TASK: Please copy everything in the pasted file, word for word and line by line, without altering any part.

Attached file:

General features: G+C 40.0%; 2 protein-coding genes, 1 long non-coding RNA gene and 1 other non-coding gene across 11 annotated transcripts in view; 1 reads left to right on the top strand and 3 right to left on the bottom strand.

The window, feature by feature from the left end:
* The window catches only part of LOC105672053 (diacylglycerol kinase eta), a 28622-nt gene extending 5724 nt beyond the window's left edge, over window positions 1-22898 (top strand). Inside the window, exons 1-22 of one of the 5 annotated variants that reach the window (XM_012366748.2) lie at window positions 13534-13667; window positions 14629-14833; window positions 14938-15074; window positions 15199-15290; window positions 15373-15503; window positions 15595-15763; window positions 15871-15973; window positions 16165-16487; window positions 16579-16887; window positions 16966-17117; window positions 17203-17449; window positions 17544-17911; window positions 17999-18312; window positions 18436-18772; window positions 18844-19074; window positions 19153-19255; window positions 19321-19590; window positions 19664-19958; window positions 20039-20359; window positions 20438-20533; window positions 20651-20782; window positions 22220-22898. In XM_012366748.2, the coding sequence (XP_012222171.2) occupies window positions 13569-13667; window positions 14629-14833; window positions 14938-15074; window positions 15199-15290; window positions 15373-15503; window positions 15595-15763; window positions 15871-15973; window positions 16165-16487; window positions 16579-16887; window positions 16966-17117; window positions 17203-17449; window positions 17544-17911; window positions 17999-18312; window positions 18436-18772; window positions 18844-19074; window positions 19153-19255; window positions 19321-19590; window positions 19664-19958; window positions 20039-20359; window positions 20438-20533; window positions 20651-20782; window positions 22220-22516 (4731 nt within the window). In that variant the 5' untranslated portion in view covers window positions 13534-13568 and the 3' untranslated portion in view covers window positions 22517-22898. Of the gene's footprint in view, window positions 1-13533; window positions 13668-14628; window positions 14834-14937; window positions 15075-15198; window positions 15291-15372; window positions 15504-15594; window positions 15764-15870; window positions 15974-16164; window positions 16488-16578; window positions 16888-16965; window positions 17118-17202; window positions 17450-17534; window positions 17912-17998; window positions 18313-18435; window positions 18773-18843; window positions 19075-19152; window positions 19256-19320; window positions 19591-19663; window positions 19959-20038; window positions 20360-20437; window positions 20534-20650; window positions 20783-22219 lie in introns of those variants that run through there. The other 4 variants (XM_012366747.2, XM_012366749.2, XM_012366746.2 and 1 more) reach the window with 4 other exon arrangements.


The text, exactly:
General features: G+C 40.0%; 2 protein-coding genes, 1 long non-coding RNA gene and 1 other non-coding gene across 11 annotated transcripts in view; 1 reads left to right on the top strand and 3 right to left on the bottom strand.

The window, feature by feature from the left end:
* The window catches only part of LOC105672053 (diacylglycerol kinase eta), a 28622-nt gene extending 5724 nt beyond the window's left edge, over window positions 1-22898 (top strand). Inside the window, exons 1-22 of one of the 5 annotated variants that reach the window (XM_012366748.2) lie at window positions 13534-13667; window positions 14629-14833; window positions 14938-15074; window positions 15199-15290; window positions 15373-15503; window positions 15595-15763; window positions 15871-15973; window positions 16165-16487; window positions 16579-16887; window positions 16966-17117; window positions 17203-17449; window positions 17544-17911; window positions 17999-18312; window positions 18436-18772; window positions 18844-19074; window positions 19153-19255; window positions 19321-19590; window positions 19664-19958; window positions 20039-20359; window positions 20438-20533; window positions 20651-20782; window positions 22220-22898. In XM_012366748.2, the coding sequence (XP_012222171.2) occupies window positions 13569-13667; window positions 14629-14833; window positions 14938-15074; window positions 15199-15290; window positions 15373-15503; window positions 15595-15763; window positions 15871-15973; window positions 16165-16487; window positions 16579-16887; window positions 16966-17117; window positions 17203-17449; window positions 17544-17911; window positions 17999-18312; window positions 18436-18772; window positions 18844-19074; window positions 19153-19255; window positions 19321-19590; window positions 19664-19958; window positions 20039-20359; window positions 20438-20533; window positions 20651-20782; window positions 22220-22516 (4731 nt within the window). In that variant the 5' untranslated portion in view covers window positions 13534-13568 and the 3' untranslated portion in view covers window positions 22517-22898. Of the gene's footprint in view, window positions 1-13533; window positions 13668-14628; window positions 14834-14937; window positions 15075-15198; window positions 15291-15372; window positions 15504-15594; window positions 15764-15870; window positions 15974-16164; window positions 16488-16578; window positions 16888-16965; window positions 17118-17202; window positions 17450-17534; window positions 17912-17998; window positions 18313-18435; window positions 18773-18843; window positions 19075-19152; window positions 19256-19320; window positions 19591-19663; window positions 19959-20038; window positions 20360-20437; window positions 20534-20650; window positions 20783-22219 lie in introns of those variants that run through there. The other 4 variants (XM_012366747.2, XM_012366749.2, XM_012366746.2 and 1 more) reach the window with 4 other exon arrangements.